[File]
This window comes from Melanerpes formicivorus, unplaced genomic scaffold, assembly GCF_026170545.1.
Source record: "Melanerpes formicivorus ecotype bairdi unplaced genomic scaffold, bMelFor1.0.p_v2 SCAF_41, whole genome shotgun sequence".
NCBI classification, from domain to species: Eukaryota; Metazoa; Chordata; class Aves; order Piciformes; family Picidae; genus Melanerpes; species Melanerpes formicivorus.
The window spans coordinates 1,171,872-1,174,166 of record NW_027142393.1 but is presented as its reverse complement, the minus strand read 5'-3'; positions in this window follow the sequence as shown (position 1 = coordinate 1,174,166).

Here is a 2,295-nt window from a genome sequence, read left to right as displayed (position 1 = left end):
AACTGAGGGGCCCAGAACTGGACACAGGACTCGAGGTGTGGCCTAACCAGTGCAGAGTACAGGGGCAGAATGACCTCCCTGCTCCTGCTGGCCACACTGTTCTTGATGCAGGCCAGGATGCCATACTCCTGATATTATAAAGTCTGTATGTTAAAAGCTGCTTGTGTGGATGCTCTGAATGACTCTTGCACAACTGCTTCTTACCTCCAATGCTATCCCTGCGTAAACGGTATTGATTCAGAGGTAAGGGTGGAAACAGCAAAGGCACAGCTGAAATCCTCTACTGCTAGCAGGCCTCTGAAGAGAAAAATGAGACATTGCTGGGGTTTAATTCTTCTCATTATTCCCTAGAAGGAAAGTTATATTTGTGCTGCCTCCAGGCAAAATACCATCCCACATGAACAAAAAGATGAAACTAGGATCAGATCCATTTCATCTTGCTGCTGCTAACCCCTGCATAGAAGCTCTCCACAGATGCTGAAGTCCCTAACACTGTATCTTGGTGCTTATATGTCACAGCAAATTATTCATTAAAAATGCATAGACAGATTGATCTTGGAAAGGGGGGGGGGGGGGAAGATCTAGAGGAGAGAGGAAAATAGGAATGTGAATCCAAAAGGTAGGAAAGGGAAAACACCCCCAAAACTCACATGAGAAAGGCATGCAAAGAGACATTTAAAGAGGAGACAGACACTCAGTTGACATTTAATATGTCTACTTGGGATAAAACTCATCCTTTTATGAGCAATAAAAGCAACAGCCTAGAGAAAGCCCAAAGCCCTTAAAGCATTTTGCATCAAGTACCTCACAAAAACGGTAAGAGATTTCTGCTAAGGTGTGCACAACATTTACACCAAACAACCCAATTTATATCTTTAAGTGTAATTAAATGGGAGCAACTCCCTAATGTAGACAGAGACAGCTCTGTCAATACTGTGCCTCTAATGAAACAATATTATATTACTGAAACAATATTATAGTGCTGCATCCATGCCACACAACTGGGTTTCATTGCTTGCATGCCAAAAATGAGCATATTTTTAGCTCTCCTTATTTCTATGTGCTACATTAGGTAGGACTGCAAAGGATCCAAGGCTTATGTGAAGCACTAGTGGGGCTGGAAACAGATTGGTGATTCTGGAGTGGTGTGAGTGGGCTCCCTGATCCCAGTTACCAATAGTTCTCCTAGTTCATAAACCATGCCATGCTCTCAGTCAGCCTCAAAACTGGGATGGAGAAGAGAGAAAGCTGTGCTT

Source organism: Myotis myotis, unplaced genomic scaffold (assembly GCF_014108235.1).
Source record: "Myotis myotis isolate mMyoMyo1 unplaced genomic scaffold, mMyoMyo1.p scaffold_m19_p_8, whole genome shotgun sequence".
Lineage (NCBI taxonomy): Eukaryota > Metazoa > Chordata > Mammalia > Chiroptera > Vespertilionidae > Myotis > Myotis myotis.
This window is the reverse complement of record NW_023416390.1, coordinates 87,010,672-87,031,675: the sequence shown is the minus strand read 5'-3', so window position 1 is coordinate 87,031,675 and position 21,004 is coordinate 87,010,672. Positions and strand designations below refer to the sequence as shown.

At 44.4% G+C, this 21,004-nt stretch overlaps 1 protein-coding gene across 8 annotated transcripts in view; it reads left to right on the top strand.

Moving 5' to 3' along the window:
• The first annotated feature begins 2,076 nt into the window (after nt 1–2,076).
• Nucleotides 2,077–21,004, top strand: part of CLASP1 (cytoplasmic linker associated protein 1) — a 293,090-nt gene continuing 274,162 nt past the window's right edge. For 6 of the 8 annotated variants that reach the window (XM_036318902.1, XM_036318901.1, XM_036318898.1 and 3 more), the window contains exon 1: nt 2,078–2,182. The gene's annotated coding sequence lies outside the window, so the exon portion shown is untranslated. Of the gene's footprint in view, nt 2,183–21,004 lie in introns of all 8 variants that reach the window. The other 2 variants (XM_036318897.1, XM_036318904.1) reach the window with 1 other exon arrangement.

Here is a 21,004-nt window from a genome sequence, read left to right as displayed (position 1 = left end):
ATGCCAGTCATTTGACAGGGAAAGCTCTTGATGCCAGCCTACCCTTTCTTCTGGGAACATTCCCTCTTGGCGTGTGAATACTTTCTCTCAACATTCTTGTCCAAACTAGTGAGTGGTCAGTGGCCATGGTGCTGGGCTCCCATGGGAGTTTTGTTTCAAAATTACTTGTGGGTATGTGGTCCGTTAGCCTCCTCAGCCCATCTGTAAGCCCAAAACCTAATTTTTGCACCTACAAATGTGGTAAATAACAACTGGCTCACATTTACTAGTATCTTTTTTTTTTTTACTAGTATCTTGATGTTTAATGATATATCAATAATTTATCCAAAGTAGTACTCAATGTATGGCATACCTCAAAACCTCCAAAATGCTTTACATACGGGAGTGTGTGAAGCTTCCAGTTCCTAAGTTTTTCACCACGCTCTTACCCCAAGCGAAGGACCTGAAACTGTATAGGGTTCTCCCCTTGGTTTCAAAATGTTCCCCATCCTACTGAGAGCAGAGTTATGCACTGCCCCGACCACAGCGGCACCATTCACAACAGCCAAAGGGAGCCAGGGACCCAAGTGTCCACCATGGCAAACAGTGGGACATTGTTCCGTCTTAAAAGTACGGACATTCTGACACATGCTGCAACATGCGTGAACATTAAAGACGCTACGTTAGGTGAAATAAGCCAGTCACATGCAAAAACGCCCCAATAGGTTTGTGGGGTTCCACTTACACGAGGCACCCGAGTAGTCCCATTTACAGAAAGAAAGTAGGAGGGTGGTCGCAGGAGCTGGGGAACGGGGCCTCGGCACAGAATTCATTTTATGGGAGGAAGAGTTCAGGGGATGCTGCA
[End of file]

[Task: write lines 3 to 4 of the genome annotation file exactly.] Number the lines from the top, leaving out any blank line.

NCBI classification, from domain to species: Eukaryota; Metazoa; Chordata; class Aves; order Piciformes; family Picidae; genus Melanerpes; species Melanerpes formicivorus.
The window spans coordinates 1,171,872-1,174,166 of record NW_027142393.1 but is presented as its reverse complement, the minus strand read 5'-3'; positions in this window follow the sequence as shown (position 1 = coordinate 1,174,166).